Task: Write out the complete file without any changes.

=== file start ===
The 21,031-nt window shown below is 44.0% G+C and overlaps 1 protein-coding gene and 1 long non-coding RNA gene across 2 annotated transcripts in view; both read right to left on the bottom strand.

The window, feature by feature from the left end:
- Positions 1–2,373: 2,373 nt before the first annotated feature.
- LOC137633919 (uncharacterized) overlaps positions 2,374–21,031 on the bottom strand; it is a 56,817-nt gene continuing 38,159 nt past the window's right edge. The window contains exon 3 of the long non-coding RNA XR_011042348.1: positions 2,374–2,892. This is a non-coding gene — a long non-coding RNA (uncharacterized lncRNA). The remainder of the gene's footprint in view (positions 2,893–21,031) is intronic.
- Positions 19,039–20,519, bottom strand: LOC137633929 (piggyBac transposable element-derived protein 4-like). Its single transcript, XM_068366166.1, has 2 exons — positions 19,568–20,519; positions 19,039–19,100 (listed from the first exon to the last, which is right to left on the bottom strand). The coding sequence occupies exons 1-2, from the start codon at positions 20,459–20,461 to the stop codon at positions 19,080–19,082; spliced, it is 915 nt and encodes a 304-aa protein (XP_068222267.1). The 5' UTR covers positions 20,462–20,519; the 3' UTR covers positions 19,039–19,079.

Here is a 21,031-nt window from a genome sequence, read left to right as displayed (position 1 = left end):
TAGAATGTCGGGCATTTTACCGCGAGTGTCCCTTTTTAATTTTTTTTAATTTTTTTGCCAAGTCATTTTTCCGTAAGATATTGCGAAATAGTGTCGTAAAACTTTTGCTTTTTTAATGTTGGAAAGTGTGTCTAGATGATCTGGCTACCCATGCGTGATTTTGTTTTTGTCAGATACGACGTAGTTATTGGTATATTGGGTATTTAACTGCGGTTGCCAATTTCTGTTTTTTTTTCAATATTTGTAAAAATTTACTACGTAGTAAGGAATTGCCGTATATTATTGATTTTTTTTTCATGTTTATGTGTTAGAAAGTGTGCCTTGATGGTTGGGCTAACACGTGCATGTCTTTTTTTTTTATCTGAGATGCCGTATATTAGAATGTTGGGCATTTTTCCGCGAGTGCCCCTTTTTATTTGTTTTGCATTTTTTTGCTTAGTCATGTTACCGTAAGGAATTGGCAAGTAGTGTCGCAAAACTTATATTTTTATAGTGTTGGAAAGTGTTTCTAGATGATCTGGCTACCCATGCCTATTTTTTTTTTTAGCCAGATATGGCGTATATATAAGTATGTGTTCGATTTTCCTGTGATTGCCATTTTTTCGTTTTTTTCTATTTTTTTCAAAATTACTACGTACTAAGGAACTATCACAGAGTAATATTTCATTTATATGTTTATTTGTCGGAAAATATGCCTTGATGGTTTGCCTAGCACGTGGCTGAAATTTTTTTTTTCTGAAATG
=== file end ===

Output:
The 21,031-nt window shown below is 44.0% G+C and overlaps 1 protein-coding gene and 1 long non-coding RNA gene across 2 annotated transcripts in view; both read right to left on the bottom strand.

The window, feature by feature from the left end:
- Positions 1–2,373: 2,373 nt before the first annotated feature.
- LOC137633919 (uncharacterized) overlaps positions 2,374–21,031 on the bottom strand; it is a 56,817-nt gene continuing 38,159 nt past the window's right edge. The window contains exon 3 of the long non-coding RNA XR_011042348.1: positions 2,374–2,892. This is a non-coding gene — a long non-coding RNA (uncharacterized lncRNA). The remainder of the gene's footprint in view (positions 2,893–21,031) is intronic.
- Positions 19,039–20,519, bottom strand: LOC137633929 (piggyBac transposable element-derived protein 4-like). Its single transcript, XM_068366166.1, has 2 exons — positions 19,568–20,519; positions 19,039–19,100 (listed from the first exon to the last, which is right to left on the bottom strand). The coding sequence occupies exons 1-2, from the start codon at positions 20,459–20,461 to the stop codon at positions 19,080–19,082; spliced, it is 915 nt and encodes a 304-aa protein (XP_068222267.1). The 5' UTR covers positions 20,462–20,519; the 3' UTR covers positions 19,039–19,079.

Here is a 21,031-nt window from a genome sequence, read left to right as displayed (position 1 = left end):
TAGAATGTCGGGCATTTTACCGCGAGTGTCCCTTTTTAATTTTTTTTAATTTTTTTGCCAAGTCATTTTTCCGTAAGATATTGCGAAATAGTGTCGTAAAACTTTTGCTTTTTTAATGTTGGAAAGTGTGTCTAGATGATCTGGCTACCCATGCGTGATTTTGTTTTTGTCAGATACGACGTAGTTATTGGTATATTGGGTATTTAACTGCGGTTGCCAATTTCTGTTTTTTTTTCAATATTTGTAAAAATTTACTACGTAGTAAGGAATTGCCGTATATTATTGATTTTTTTTTCATGTTTATGTGTTAGAAAGTGTGCCTTGATGGTTGGGCTAACACGTGCATGTCTTTTTTTTTTATCTGAGATGCCGTATATTAGAATGTTGGGCATTTTTCCGCGAGTGCCCCTTTTTATTTGTTTTGCATTTTTTTGCTTAGTCATGTTACCGTAAGGAATTGGCAAGTAGTGTCGCAAAACTTATATTTTTATAGTGTTGGAAAGTGTTTCTAGATGATCTGGCTACCCATGCCTATTTTTTTTTTTAGCCAGATATGGCGTATATATAAGTATGTGTTCGATTTTCCTGTGATTGCCATTTTTTCGTTTTTTTCTATTTTTTTCAAAATTACTACGTACTAAGGAACTATCACAGAGTAATATTTCATTTATATGTTTATTTGTCGGAAAATATGCCTTGATGGTTTGCCTAGCACGTGGCTGAAATTTTTTTTTTCTGAAATG